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Room for improvement on tax knowledge: Canadians get a C grade in CIBC tax test

Only 19% received an A grade and many could be leaving money on the table at tax time

TORONTO, April 20, 2022 /CNW/ - Heading towards this year's personal income tax deadline of May 2, 2022, CIBC tested Canadians' knowledge to gauge their understanding of a range of tax scenarios and found there are gaps in understanding of important tax concepts.

Only 19 per cent of Canadians scored 80 per cent or better on the 10-question quiz. The good news is a higher number of people (41 per cent) correctly answered at least seven questions.

"Having a good understanding of personal income tax is critical not only for filing your return accurately, but the more tax knowledge people have, the better they can take advantage of applicable tax deductions and credits which can, in some cases, lead to savings," said Jamie Golombek, Managing Director, Tax and Estate Planning, CIBC. 

Among the most common scenarios Canadians were asked on the test, many were split (50 per cent) on whether a person can give their child a tax-free gift of any amount (they can). Another question about whether a spouse or partner is responsible for their partner not filing their taxes tripped up some respondents, with 49 per cent believing they could be held accountable.

"There are many Canadians who could do with a tax refresher," added Mr. Golombek. "There is still some confusion around subjects such as inheritances, gifting, and spousal responsibility."

To help Canadians better plan for and prepare their income tax returns, CIBC offers free resources available from recognized experts such as Jamie Golombek. For more information, talk to your advisor or visit our tax strategies website.

Most Common Misunderstandings Among Canadians
  • 32 per cent believe lottery winnings are considered taxable income
  • 46 per cent believe an inheritance received by a Canadian resident is not tax-free
  • 50 per cent believe you cannot give your child a tax-free gift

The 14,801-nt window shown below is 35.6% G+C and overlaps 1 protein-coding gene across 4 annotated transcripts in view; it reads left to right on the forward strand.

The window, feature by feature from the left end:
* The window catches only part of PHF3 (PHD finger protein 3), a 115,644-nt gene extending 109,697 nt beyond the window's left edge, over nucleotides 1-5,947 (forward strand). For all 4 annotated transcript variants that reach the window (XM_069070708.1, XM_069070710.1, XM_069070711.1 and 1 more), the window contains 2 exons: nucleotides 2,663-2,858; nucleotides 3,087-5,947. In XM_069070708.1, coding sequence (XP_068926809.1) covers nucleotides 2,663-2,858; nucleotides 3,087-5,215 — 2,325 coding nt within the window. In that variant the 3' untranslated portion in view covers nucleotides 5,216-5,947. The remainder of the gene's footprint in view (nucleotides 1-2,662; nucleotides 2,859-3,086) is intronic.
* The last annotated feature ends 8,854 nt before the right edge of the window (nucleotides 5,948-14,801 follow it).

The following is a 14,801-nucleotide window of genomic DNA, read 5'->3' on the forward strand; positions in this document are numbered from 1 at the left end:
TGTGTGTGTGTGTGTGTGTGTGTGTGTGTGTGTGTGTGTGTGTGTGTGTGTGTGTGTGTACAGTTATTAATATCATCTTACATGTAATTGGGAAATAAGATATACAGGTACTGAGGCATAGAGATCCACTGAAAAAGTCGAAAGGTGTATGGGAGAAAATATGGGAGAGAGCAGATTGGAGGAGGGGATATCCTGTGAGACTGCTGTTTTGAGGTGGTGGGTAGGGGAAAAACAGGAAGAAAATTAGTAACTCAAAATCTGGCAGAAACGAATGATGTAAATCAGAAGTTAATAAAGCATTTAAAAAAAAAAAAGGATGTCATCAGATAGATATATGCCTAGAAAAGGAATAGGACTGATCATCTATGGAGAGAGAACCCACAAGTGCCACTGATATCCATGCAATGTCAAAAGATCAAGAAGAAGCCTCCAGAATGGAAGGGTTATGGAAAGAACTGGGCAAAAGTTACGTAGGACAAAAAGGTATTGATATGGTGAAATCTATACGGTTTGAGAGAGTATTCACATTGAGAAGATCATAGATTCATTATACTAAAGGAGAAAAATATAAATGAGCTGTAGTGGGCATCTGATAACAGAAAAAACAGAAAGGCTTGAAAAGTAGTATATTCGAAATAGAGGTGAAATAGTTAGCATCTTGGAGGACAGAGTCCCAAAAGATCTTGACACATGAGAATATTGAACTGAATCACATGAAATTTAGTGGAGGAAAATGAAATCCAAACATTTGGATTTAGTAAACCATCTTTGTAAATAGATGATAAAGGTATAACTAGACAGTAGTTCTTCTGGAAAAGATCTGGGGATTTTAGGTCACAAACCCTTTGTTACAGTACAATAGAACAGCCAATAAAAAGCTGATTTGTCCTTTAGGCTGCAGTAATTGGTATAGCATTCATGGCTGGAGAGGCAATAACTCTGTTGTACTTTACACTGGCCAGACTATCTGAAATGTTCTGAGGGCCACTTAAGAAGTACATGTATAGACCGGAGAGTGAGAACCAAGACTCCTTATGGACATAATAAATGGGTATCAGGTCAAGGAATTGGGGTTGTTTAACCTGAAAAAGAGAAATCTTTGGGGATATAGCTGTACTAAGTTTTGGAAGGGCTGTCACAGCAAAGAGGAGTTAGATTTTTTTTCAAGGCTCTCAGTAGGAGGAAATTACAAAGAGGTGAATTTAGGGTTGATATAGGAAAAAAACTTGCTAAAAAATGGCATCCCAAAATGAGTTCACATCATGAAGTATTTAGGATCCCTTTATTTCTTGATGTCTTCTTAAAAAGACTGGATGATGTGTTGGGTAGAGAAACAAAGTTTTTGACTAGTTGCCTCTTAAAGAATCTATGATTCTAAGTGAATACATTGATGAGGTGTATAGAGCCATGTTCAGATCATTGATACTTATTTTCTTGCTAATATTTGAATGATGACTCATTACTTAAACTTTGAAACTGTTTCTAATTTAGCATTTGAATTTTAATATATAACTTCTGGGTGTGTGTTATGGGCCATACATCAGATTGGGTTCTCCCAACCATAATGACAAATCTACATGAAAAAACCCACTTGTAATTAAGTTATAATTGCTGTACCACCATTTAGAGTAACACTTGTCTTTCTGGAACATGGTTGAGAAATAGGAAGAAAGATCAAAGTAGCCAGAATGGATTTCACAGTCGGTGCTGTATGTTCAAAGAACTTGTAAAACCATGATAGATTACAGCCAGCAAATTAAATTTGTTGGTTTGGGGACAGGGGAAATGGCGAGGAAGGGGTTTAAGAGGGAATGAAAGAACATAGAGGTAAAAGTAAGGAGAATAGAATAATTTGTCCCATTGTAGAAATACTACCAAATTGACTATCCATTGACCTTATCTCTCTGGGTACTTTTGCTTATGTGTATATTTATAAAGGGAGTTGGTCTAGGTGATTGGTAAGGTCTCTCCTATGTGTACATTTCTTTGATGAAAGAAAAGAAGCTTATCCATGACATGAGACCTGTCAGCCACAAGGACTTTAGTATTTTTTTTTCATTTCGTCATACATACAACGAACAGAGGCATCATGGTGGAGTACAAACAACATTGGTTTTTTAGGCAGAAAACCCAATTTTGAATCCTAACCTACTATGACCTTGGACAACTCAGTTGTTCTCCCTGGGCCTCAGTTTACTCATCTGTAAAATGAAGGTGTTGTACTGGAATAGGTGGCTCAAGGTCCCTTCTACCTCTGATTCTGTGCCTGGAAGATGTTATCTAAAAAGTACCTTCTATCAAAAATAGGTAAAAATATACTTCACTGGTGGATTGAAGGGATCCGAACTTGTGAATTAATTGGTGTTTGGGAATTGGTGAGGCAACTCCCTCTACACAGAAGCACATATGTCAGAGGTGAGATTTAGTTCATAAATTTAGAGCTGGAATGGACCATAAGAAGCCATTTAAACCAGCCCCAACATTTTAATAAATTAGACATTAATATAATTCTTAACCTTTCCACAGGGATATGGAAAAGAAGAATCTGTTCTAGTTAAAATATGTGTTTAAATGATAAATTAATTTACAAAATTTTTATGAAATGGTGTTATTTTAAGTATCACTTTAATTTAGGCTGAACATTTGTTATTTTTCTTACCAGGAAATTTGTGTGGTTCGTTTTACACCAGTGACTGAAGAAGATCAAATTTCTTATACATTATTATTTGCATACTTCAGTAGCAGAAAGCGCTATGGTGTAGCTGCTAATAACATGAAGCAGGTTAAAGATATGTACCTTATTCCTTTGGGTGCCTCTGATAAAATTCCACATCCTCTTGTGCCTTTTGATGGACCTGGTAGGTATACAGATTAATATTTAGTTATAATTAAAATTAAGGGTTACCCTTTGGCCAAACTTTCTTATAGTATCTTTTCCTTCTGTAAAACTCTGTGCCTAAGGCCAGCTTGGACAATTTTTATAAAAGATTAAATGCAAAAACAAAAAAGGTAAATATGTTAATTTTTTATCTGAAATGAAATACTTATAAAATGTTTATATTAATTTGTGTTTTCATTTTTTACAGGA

• 36 per cent believe laser eye surgery is not an eligible medical expense
True or False Test Questions:
  • Withdrawing from a registered retirement savings plan (RRSP), other than to study or purchase a first home, is taxable. (True, 85 per cent correct)
  • Lottery winnings are considered taxable income. (False, 68 per cent correct)
  • Receipts and records need to be kept for 6 years for tax purposes. (True, 83 per cent correct)
  • Laser eye surgery is an eligible medical expense. (True, 64 per cent correct)
  • Moving expenses may be a valid tax deduction if you moved for work or school. (True, 85 per cent correct)
  • Selling a personal item valued under $1,000, online, is a taxable transaction. (False, 72 per cent correct)
  • It is possible to make an adjustment to your tax return after filing. (True, 83 per cent correct)
  • You are responsible if your spouse doesn't file their taxes. (False, 51 per cent correct)
  • You can give your child a tax-free gift of any amount. (True, 50 per cent correct)
  • An inheritance received by a Canadian resident is tax-free. (True, 54 per cent correct)
About CIBC

CIBC is a leading North American financial institution with 11 million personal banking, business, public sector and institutional clients. Across Personal and Small Business Banking, Commercial Banking and Wealth Management, and Capital Markets businesses, CIBC offers a full range of advice, solutions and services through its leading digital banking network, and locations across Canada, in the United States and around the world. Ongoing news releases and more information about CIBC can be found at


This Maru Public Opinion survey conducted on behalf of CIBC was undertaken by the sample and data collection experts at Maru/Blue. 1,515 randomly selected Canadian adults who are Maru Voice Canada online panelists were surveyed from March 31st to April 1st 2022. The results of this study have been weighted by education, age, gender and region (and in Quebec, language) to match the population, according to Census data. This is to ensure the sample is representative of the entire adult population of Canada. For comparison purposes, a probability sample of this size that is comprised of full-time employed respondents used in this study has an estimated margin of error (which measures sampling variability) of +/- 3.0%, 19 times out of 20. Discrepancies in or between totals when compared to the data tables are due to rounding.


For further information: Kira Smylie, CIBC Public Affairs, or 647-883-5885